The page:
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Interpretation of PFT's

VIEWS: 403 PAGES: 6

									                            INTERPRETATION OF PFTs
                               Francis W. Chan, M.D.
                                      Week 16

Educational Objectives:

        1. Understand the physiologic basis of the measurements obtained during PFT testing
        2. Develop strategies to interpret PFTs for obstructive and restrictive diseases
        3. Interpret mixed obstructive/restrictive findings on PFTs


Note:

The lung volumes and % predicted values may not be accurate in comparison to the true
published matched patient age/sex values. The values should merely be used for the problem
solving exercise.

CASE ONE:

A 39-year-old woman with no significant PMH now presents to your office with a three-
month history of cough and episodic shortness of breath at night. She is a lifetime non-
smoker and has been very active, running three days a week. Her exam is significant for a
normal cardiac exam with no murmurs or gallops and lungs that are clear to auscultation
bilaterally. She appears comfortable with a RR 12 and O2sat of 99% RA.


Questions:

   1. What is on your differential diagnosis for her presentation and symptoms?
      Ultimately, what do you think is her most likely diagnosis?
      The differential for chronic cough includes asthma, postnasal drip (now referred to
      Upper Airway Cough Syndrome), GERD, post URI cough, ACE inhibitor use, chronic
      bronchitis, bronchiectasis, or lung cancer. Her other symptoms of nocturnal SOB are
      suggestive of either a cardiac etiology such as CHF or pulmonary etiology such as
      asthma. Based on her history of chronic cough, nocturnal SOB, and good exercise
      tolerance, the most likely etiology for her dual symptoms is asthma.
CASE ONE CONTINUED:

She is sent for PFTs, and her values are as follows:
                      Pre-bronchodilator     % Predicted   Post-bronchodilator   % change

FVC                           2.4                85                2.7               12

FEV1                          1.5                63                2.0               34

FEV1/FVC                      58%                                  75%               29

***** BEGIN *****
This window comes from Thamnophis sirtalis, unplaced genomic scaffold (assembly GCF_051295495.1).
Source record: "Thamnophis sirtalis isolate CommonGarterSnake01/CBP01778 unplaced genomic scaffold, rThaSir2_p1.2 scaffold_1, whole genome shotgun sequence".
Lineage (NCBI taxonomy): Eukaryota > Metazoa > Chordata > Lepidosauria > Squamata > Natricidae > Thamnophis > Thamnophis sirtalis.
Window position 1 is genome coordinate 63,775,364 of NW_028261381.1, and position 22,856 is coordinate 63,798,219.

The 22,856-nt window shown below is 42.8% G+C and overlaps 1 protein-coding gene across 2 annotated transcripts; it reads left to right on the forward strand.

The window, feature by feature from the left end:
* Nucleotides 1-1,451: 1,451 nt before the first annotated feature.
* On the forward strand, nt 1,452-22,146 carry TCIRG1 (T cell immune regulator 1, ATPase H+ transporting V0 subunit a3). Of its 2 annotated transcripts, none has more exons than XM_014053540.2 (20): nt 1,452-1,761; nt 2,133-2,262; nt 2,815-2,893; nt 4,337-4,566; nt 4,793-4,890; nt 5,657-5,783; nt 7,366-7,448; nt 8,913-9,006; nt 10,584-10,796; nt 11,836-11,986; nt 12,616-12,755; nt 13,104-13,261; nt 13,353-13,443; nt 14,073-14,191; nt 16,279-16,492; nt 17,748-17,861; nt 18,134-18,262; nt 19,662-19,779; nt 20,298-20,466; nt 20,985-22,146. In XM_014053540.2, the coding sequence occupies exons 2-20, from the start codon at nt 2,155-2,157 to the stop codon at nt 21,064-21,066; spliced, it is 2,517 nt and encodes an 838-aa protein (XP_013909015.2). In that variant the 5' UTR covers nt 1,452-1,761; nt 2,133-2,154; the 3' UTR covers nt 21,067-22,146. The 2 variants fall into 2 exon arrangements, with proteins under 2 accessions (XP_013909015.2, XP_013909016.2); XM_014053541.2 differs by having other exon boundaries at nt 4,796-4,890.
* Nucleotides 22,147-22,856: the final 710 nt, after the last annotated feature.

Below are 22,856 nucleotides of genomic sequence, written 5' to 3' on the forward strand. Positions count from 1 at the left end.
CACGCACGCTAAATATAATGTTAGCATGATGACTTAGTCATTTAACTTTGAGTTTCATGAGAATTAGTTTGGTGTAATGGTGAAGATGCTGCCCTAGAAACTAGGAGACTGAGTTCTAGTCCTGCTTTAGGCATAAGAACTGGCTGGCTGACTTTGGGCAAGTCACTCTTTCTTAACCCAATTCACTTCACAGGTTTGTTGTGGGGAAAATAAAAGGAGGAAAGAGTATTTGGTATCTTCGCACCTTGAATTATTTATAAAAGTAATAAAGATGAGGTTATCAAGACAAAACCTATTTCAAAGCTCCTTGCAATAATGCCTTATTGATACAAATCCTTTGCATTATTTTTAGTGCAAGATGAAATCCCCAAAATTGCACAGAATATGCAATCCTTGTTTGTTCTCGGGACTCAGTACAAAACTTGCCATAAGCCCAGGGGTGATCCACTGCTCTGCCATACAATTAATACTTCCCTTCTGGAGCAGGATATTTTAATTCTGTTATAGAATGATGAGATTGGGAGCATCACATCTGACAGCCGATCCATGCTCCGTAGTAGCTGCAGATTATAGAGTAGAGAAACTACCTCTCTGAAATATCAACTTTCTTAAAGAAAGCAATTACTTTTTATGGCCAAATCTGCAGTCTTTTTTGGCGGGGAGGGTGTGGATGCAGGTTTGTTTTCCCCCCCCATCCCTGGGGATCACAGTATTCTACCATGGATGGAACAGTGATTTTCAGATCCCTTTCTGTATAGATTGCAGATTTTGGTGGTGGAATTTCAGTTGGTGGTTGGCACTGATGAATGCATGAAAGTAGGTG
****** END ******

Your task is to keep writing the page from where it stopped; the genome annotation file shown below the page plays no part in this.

DLCO                                             99


   2. Qualitatively describe the FVC (forced vital capacity), FEV1 (forced expiratory
      volume in 1sec), FEV1/FVC ratio, TV (tidal volume), RV (residual volume), and
      TLC (total lung capacity). What do each of these terms mean?
      FVC                  The largest amount of air that can be expired after a maximal
                           inspiratory effort.
      FEV1                 The volume of air expired in the first second of an FVC maneuver
      FEV1/FVC ratio       The fraction or percentage of the FVC volume that can be blown
                           out in the first second of the FVC maneuver. The normal range in
                           a healthy adult is 75-80%.
      TV                   The amount of air that moves into the lungs with each normal
                           inspiration/exhalation.
      RV                   The volume of air remaining in your lungs after a maximal
                           expiratory effort.
      TLC                  The total volume of air in your lungs. (FVC + RV = TLC)

       See diagram on following page.
:

    3. What is her diagnosis? Based upon what?
       The patient has asthma. By the ATS guidelines, she has a significant bronchodilatory
       response (an increase in either FVC or FEV1 of 12% or more AND a 0.2L or more
       increase from her baseline).

CASE TWO:

A 59-year-old woman with SLE and a history of tobacco use (10 pack-years) presents with
SOB of two months duration with no associated cough, no orthopnea or paroxysmal
nocturnal dyspea (PND), and no lower extremity swelling. Her exam is significant for dry
crackles bilaterally. She is sent for PFTs, and her values are as follows:
                      Actual        % Predicted

FVC                    2.0             62
FEV1                   1.7             71
FEV1/FVC              85%
RV                    1.0              42
TLC                   2.9              57
DLCO                                   65